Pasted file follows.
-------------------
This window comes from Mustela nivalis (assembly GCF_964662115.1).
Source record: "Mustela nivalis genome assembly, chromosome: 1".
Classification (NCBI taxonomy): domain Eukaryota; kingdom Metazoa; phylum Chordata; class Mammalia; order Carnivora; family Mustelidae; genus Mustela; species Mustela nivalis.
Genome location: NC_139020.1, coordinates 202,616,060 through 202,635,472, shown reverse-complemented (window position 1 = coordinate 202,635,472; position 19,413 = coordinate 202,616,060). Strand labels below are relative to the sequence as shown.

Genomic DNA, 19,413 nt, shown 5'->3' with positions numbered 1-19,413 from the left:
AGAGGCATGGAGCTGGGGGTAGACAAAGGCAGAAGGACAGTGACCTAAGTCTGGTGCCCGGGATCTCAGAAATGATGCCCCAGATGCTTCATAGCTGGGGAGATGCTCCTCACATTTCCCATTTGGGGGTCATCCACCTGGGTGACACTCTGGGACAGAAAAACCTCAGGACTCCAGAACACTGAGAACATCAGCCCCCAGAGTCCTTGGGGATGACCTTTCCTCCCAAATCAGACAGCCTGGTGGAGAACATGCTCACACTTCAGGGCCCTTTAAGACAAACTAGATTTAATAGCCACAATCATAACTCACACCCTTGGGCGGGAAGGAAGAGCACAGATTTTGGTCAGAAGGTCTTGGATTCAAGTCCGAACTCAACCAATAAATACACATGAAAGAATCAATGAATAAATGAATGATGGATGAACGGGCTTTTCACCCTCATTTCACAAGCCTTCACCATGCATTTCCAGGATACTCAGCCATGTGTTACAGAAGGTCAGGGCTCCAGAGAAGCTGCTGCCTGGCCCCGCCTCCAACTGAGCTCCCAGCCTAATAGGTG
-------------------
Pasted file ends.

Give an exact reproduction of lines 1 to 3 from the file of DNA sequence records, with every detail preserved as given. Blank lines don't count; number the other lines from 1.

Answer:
This window comes from Mustela nivalis (assembly GCF_964662115.1).
Source record: "Mustela nivalis genome assembly, chromosome: 1".
Classification (NCBI taxonomy): domain Eukaryota; kingdom Metazoa; phylum Chordata; class Mammalia; order Carnivora; family Mustelidae; genus Mustela; species Mustela nivalis.